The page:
Morning-After Pill for Teenagers Waits for Federal Judge’s Ruling
Health and Human Services Secretary Kathleen Sebelius, accompanied by Philadelphia Mayor Michael Nutter, speaks during a news conference at City Hall in Philadelphia on Feb. 20, 2013. (AP Photo/Matt Rourke, File)
A U.S. district court judge is expected to issue a ruling in the next few days on whether the Food and Drug Administration should make emergency contraception available over the counter for all women and girls of child-bearing potential.
U.S. Health and Human Services Secretary Kathleen Sebelius upset women’s health advocates in December 2011 when she overruled an FDA recommendation that the Plan B One-step, or the morning-after pill, be sold over the counter without age restrictions. Currently, the pill is only available behind the counter to women 17 years and older, or with a prescription for those who are younger.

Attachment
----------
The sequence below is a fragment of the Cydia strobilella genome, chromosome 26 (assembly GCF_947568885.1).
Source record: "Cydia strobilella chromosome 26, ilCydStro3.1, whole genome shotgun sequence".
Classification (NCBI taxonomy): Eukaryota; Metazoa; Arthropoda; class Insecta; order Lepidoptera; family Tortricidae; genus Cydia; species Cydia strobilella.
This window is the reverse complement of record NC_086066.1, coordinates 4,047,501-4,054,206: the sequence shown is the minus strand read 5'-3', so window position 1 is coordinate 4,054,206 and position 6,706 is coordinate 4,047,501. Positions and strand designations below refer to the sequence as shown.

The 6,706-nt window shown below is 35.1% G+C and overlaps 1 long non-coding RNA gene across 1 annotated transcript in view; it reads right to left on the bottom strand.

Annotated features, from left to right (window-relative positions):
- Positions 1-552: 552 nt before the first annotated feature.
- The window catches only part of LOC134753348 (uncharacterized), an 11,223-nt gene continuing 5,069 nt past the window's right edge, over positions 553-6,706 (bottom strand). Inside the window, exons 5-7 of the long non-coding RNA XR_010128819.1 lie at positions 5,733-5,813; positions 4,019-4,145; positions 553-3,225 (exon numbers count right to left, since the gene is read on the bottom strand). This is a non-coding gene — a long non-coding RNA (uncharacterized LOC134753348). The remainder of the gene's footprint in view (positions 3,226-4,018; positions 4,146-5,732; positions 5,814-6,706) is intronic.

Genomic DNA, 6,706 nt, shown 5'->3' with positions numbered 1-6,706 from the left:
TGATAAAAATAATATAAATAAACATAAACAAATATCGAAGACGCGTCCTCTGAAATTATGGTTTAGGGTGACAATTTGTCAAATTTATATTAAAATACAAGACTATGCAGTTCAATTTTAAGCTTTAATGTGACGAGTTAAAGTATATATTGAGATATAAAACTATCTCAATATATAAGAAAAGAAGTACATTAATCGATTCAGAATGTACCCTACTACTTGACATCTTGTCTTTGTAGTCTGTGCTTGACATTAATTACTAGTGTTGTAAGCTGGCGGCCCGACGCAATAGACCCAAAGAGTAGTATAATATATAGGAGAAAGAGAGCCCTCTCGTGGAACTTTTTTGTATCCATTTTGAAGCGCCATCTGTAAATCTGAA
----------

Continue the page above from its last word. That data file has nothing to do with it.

Following Sebelius’ controversial decision, the FDA rejected a citizens’ petition filed by the Center for Reproductive Rights to lift the age restrictions on all levonorgestrel-based emergency contraception and sell it on regular pharmacy shelves. The group then challenged Sebelius and the FDA in a U.S. district court, arguing that both decisions were based on politics rather than the sound recommendations of the scientific and medical communities.
“Politics has completely interfered with the process,” said Janet Crepps, senior counsel for CRR. “The medical people within FDA said there was enough evidence to allow emergency contraception to be made available completely over the counter without restrictions, but [Sebelius] came back and said there was insufficient evidence to support making it available to younger minors. If you look at the reasoning, it doesn’t hold up.”